I get it.

I know we live in a world where we are quick to judge and we’re quick to compare our circumstances to someone else, but that’s not a fair thing to do because no two circumstances are the same. We’re all beautiful and all different.

I challenge you. Before you comment, stop. Ask yourself what you can do to help. Did you know this parent? Can you show some compassion? Can you reach out? Maybe you know a mom with a new baby you can offer to watch kids so she can shop. Maybe you can let her nap. Maybe you can reach out to someone and ask how they are doing. It isn’t just new moms, it’s all moms. Dads too. It’s all of us. Every one of us is going to encounter a time in our life, maybe several, where we really need someone to reach out and help us.

Choosing Compassion Even When It’s Hard | Duluth Moms Blog

In a time with social media so prevalent how many of us feel comfortable posting, “I feel like I’m losing it, can someone please help me” on their page? We hesitate to get real. We’d be the talk of the next play group and we’d face judgement from other parents who seem to get by just fine. It’s a vicious cycle we’re in and we can do better.

The next time you’re at the store and you see a mom struggling with kids and it looks like she’s having a day, buy her a coffee or gift her a gift card to get herself a drink or treat. Help someone load their groceries. Maybe tell them that you get it and they are doing a good job. Check on that Facebook friend who just had a baby, or whose son just broke his arm. Offer to babysit for someone so they can take a nap, or go to a store alone, or even eat candy in their car in an out-of-the-way parking lot (because that brings me joy and I refuse to believe I’m the only one).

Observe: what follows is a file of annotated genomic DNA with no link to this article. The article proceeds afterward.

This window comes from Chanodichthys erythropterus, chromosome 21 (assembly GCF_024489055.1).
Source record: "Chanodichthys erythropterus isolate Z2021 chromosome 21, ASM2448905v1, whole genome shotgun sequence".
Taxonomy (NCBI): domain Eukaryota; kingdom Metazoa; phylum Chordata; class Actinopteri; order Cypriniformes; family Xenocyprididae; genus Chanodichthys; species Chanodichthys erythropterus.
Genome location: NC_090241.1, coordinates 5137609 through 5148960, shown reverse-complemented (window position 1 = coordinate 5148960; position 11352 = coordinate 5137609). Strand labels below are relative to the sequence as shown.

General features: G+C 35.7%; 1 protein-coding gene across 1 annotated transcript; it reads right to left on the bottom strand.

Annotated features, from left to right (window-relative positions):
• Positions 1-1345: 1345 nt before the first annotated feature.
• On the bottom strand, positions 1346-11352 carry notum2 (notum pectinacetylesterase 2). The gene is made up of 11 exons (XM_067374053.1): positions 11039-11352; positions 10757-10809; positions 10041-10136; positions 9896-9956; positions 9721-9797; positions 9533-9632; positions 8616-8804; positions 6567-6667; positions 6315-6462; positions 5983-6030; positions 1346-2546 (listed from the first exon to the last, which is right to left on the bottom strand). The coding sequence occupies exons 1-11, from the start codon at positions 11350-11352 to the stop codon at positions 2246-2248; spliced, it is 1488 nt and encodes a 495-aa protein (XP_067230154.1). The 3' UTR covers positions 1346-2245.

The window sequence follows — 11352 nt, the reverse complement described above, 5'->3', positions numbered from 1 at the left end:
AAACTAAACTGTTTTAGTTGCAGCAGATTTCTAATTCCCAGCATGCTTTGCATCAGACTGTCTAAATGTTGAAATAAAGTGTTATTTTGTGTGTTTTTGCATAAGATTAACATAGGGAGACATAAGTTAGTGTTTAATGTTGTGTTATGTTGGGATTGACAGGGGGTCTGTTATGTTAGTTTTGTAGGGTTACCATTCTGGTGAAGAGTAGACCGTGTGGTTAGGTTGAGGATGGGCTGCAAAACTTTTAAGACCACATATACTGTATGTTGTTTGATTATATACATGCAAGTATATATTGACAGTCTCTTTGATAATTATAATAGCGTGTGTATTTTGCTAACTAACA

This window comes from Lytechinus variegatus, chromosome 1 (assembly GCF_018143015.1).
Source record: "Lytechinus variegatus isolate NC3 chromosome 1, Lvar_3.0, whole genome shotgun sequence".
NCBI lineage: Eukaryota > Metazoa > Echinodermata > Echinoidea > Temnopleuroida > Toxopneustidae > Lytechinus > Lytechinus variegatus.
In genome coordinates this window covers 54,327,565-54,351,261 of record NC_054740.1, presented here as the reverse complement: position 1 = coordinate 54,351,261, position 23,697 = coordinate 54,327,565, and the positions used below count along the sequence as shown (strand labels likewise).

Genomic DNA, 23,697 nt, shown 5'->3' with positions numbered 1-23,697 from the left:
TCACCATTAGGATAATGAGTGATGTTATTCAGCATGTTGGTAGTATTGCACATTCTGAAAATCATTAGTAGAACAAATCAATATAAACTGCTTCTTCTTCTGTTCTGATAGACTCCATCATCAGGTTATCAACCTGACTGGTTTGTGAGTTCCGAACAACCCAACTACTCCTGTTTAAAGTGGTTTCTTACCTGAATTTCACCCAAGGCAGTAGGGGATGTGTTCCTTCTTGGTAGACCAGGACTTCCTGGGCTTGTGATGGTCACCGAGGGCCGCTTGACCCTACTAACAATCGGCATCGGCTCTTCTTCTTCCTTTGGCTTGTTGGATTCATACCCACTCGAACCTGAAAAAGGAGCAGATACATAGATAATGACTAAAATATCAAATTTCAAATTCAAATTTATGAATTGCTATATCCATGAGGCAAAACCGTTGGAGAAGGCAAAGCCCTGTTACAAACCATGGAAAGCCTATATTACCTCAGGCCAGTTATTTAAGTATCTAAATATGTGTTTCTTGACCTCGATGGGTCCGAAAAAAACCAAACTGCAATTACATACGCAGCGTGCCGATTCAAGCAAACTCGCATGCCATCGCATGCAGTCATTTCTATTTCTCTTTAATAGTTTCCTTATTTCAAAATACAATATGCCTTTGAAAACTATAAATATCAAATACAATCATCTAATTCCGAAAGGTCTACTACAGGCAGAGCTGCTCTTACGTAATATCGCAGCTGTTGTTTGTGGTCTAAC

It takes a village. I’ve heard it my entire life. I live by it, and I try really hard to be part of the happy village for other people. What we don’t need are people standing on the sidelines happy to persecute but not happy to help out and be the solution. We can do it. Imagine a world where we were all helping each other up and showing compassion. What a world that would be!

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Sara Strand
Sara is a stay home mom (not a regular mom, a “cool” mom) of two teenagers and two elementary grade kids, who is always stressed out because one has their driver's license, one is a free spirit, one is fearless, and one is always in the clouds. In her “free time”, she is a book reviewer, dance mom, true crime podcast junkie, Dateline/Keith Morrison fan club devotee, and an Amniotic Fluid Embolism survivor. Always honest and sometimes funny, you can also find her at her blog, Stranded in Chaos (, where she shares good (and not so good) books, tales from mom life, recovery and life after birth trauma, and livin’ la vida loca after 40ish.


  1. I love this so much on so many levels Sara. Yes, let’s get real with other moms. Let’s get so real, it’s uncomfortable — dare I say, hard. We absolutely (including myself) need to stop judging other moms and instead support them. There are enough nay-sayers in this world. It’s time we stop the cycle and be the change we want to see.